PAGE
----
Pakistan, China, Russia warn of increased IS threat in Afghanistan

Published December 27, 2016
The three countries also agree to invite the Afghan government to such talks in the future.—Reuters/File
The three countries also agree to invite the Afghan government to such talks in the future.—Reuters/File

Russia, China and Pakistan warned on Tuesday that the influence of the militant Islamic State (IS) was growing in Afghanistan and that the security situation there was deteriorating.

The countries had issued a joint statement after the third round of trilateral consultations on regional issues between officials from Russia, China and Pakistan held in Moscow on Tuesday.

"(The three countries) expressed particular concern about the rising activity in the country of extremist groups, including the Afghan branch of IS," Russian foreign ministry spokesperson Maria Zakharova told reporters after the meeting.

An offshoot of IS has claimed responsibility for several attacks in Afghanistan over the last year.

Zakharova said Russia, China and Pakistan had "noted the deterioration of the security situation (in Afghanistan)".

The three countries also agreed to a "flexible approach to remove certain figures from sanctions lists as part of efforts to foster a peaceful dialogue between Kabul and the Taliban movement," Zakharova added.

A number of Afghan provincial capitals have come under pressure from the Taliban this year while Afghan forces have been suffering high casualty rates, with more than 5,500 killed in the first eight months of 2016.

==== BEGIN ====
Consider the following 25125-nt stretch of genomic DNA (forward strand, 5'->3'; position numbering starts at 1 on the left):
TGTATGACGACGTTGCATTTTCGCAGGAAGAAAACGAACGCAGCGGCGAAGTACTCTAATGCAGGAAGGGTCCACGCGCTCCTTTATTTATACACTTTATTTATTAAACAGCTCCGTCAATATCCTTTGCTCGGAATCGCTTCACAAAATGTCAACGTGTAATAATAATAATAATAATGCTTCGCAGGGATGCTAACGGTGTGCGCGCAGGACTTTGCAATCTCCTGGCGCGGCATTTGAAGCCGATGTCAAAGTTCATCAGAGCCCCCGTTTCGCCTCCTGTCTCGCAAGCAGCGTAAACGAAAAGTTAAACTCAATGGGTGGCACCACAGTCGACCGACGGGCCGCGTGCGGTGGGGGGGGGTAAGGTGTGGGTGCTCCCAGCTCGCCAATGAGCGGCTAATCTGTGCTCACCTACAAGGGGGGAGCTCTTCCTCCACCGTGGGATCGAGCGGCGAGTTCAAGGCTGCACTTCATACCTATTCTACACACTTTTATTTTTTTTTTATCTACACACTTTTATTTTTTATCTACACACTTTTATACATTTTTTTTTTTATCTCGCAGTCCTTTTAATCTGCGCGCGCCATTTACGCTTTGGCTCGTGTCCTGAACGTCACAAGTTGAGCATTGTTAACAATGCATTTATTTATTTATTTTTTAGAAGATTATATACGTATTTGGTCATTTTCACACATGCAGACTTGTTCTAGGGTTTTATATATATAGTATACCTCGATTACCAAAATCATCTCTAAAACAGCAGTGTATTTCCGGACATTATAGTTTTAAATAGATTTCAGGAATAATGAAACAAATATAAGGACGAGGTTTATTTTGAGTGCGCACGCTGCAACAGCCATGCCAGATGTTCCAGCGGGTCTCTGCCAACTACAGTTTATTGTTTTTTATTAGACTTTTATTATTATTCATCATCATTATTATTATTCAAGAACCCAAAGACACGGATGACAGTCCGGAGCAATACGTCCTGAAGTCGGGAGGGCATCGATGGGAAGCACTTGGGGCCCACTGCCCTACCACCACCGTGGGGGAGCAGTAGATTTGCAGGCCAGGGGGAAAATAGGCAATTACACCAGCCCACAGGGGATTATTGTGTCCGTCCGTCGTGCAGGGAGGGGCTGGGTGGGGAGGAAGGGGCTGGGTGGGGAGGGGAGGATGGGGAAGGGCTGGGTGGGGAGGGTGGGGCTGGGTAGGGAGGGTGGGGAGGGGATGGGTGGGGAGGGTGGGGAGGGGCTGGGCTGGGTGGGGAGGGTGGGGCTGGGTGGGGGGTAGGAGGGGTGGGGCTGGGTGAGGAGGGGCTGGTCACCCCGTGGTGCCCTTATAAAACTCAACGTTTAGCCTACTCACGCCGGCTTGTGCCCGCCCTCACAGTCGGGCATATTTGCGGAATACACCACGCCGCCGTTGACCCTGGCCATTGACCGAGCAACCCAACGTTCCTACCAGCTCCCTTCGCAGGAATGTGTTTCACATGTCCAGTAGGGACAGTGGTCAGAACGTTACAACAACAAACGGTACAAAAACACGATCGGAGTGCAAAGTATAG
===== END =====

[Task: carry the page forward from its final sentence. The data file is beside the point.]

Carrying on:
Afghan President Ashraf Ghani last month had asked the United Nations to add the Taliban's new leader to its sanctions list, further undermining a stalled peace process.

Representatives from the three countries also agreed to invite the Afghan government to such talks in the future, the Russian foreign ministry said.

Earlier on Monday, Afghan Ministry of Foreign Affairs (MoFA) spokesman Ahmad Shekib Mustaghni had termed the agenda of the meeting a matter of concern.

“Talking on Afghanistan without consulting the country raises serious questions for the Afghan people. We are worried that what are the reasons behind the meeting and want the relevant parties to explain,” he was quoted as saying.

The United States, which still has nearly 10,000 troops in Afghanistan more than 15 years after the Taliban were toppled by US-backed Afghan forces, was not invited to the Moscow talks.

The gathering is likely to deepen worries in Washington that it is being sidelined in negotiations over Afghanistan's future.

Officials in Kabul and Washington have said that Russia is deepening its ties with Taliban militants fighting the government, though Moscow has denied providing aid to the insurgents.

Meanwhile, Pakistan Foreign Secretary Aizaz Ahmad Chaudhry said that the government of Afghanistan should build national consensus promoting dialogue with the Taliban movement which is necessary for achieving reconciliation in the country, reported Russian news agency Sputnik.

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